Two bodies are found in Houston and a baby in Arizona

Casasanta started her search for an answer, but was unaware — and remained unaware for decades — that two bodies had been discovered in a wooded area near Houston. The bodies belonged to a man who had been beaten to death and a woman who had been strangled. Police could tell upon finding the bodies in January 1981 that they had been there for some time, and determined that they had been dead for a few months (via the Houston Chronicle). Investigators still had no way to identify the bodies, and thus had no way of knowing that the couple also had a daughter.

Meanwhile, in Arizona two women dressed in white robes and walking around barefoot left a baby at a church. They claimed to be members of a nomadic religious group. They revealed that part of their belief system involved keeping male and female members separate from each other and not eating meat or wearing anything made from leather. The woman claimed that they had left another baby at a laundromat, per ABC News.

According to NPR, members of this group — which hasn't yet been identified by name — were spotted all over the southwest and were seen in Yuma, Arizona asking people for food earlier in 1980. It's also believed that the women who met Casasanta to return the car were taken into police custody upon their arrival, although there isn't any record of this. However, officials have said that the lack of records isn't unusual, considering the time gap.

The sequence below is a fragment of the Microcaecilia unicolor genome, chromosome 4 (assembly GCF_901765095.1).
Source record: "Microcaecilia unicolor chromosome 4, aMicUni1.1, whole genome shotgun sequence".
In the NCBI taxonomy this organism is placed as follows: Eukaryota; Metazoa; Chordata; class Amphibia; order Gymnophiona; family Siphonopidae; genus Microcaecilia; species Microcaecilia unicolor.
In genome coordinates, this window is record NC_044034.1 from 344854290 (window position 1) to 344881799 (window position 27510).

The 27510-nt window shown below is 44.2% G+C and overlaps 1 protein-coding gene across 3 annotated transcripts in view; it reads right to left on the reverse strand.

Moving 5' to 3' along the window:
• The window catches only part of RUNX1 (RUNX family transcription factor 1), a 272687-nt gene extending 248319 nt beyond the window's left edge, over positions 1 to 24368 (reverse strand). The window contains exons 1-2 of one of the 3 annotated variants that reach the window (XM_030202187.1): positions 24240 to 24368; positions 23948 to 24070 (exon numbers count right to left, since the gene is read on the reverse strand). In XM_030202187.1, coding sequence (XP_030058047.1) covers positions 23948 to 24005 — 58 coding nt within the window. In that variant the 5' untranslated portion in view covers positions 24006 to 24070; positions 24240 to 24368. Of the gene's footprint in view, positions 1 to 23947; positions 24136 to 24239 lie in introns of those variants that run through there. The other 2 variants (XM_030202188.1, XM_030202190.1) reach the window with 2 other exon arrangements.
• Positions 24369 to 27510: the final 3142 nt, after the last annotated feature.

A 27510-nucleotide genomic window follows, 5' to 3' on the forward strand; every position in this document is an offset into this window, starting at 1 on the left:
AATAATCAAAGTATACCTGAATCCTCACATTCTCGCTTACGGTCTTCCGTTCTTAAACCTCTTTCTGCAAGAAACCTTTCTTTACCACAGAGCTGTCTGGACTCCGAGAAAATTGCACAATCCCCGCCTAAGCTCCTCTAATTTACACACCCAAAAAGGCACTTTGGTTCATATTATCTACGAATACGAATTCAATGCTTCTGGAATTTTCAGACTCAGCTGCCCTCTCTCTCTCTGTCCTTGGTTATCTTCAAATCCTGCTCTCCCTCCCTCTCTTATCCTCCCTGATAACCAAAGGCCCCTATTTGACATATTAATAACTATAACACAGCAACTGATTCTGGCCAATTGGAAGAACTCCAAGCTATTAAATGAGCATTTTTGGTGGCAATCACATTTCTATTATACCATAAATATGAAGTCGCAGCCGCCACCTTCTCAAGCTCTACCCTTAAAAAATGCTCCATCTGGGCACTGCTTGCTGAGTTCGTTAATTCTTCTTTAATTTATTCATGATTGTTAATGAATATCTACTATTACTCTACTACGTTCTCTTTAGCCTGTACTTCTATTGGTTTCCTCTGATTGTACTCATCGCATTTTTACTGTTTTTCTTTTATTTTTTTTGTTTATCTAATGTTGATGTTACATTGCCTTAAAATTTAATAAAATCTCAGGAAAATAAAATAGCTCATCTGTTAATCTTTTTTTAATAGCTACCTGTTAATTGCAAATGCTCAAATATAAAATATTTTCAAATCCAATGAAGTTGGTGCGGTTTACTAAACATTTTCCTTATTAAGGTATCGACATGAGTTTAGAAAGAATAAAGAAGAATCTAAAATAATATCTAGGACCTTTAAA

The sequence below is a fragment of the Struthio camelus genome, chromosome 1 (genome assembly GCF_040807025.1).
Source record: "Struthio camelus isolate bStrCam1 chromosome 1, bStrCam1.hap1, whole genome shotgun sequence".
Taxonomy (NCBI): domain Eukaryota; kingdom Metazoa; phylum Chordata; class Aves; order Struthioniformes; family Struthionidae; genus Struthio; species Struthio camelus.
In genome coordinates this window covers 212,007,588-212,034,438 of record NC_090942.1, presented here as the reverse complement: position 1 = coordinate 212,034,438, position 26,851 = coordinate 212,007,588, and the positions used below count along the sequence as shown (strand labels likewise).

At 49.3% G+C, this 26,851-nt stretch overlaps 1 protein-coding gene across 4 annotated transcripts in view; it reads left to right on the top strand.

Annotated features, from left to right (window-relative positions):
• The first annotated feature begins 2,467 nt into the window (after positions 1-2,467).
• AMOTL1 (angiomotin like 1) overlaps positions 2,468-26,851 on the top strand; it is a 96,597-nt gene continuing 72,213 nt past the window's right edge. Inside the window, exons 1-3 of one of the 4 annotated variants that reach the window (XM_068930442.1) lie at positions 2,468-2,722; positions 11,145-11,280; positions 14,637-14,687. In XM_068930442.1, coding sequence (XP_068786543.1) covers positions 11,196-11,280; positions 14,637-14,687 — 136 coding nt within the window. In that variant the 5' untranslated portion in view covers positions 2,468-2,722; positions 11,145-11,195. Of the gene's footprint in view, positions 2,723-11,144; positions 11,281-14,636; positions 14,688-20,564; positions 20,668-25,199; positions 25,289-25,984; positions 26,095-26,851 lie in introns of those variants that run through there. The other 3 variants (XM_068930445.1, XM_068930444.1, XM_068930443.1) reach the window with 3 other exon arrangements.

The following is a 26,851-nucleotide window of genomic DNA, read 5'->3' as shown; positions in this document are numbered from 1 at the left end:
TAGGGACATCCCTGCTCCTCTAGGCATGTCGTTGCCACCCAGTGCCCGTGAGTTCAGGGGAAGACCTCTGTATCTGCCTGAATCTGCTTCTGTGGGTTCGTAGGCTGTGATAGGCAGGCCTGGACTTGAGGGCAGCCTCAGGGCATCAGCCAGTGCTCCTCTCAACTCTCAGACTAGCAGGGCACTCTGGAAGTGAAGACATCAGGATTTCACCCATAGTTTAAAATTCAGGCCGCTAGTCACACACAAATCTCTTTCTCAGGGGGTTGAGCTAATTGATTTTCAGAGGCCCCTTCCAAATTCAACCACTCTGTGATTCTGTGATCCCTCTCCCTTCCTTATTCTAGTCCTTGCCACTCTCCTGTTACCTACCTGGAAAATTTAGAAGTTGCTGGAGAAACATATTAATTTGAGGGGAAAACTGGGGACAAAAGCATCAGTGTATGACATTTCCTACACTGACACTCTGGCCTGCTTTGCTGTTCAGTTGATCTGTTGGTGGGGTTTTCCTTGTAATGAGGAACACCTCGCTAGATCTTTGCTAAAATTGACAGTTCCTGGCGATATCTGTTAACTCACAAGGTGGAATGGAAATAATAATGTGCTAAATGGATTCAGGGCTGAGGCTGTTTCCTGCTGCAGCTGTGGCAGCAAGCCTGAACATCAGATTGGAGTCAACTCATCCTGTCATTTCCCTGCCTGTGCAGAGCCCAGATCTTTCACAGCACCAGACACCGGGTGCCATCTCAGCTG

Years without answers

Family members of the Clouses were left without answers for decades. "We always hoped for the best," Tina's brother Les Linn told the Houston Chronicle. "We pretty much thought they had joined this religious group and didn't want to have contact with us." Meanwhile, Casasanta said that she spent years staying vigilant, hoping that she just might catch a glimpse of her son, daughter-in-law, or granddaughter. Nothing ever.

Investigators did what they could to try to identify the couple, but were limited by the technological constraints of the era. One of the things they tried was having pastel drawings done of the bodies in hopes that someone would recognize them. One of the medical examiners working the case described the effort as "probably our last shot," but unfortunately, it didn't lead to identifying the Clouses, In the meantime, their families had them added to missing persons lists in hopes of spreading awareness.